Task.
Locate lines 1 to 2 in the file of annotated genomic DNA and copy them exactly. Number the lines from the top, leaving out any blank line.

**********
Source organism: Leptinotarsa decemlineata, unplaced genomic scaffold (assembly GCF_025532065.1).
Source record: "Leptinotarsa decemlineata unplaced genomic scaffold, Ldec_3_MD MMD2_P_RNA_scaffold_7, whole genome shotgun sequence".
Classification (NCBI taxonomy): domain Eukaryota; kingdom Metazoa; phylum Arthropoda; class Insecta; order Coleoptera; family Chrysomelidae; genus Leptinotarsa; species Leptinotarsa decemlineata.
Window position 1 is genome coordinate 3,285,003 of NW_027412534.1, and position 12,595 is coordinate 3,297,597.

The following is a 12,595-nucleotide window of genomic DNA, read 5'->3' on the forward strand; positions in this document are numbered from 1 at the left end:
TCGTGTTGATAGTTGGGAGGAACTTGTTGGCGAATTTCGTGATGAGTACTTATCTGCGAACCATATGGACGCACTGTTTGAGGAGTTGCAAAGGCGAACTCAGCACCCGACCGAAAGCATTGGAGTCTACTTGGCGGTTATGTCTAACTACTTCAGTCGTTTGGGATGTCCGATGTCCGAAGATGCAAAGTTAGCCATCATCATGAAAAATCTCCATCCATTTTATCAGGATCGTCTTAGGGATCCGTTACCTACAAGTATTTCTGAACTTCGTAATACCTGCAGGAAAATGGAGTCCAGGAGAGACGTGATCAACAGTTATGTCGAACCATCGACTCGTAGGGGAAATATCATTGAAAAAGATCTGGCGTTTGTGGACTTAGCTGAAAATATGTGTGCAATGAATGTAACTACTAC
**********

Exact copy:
Source organism: Leptinotarsa decemlineata, unplaced genomic scaffold (assembly GCF_025532065.1).
Source record: "Leptinotarsa decemlineata unplaced genomic scaffold, Ldec_3_MD MMD2_P_RNA_scaffold_7, whole genome shotgun sequence".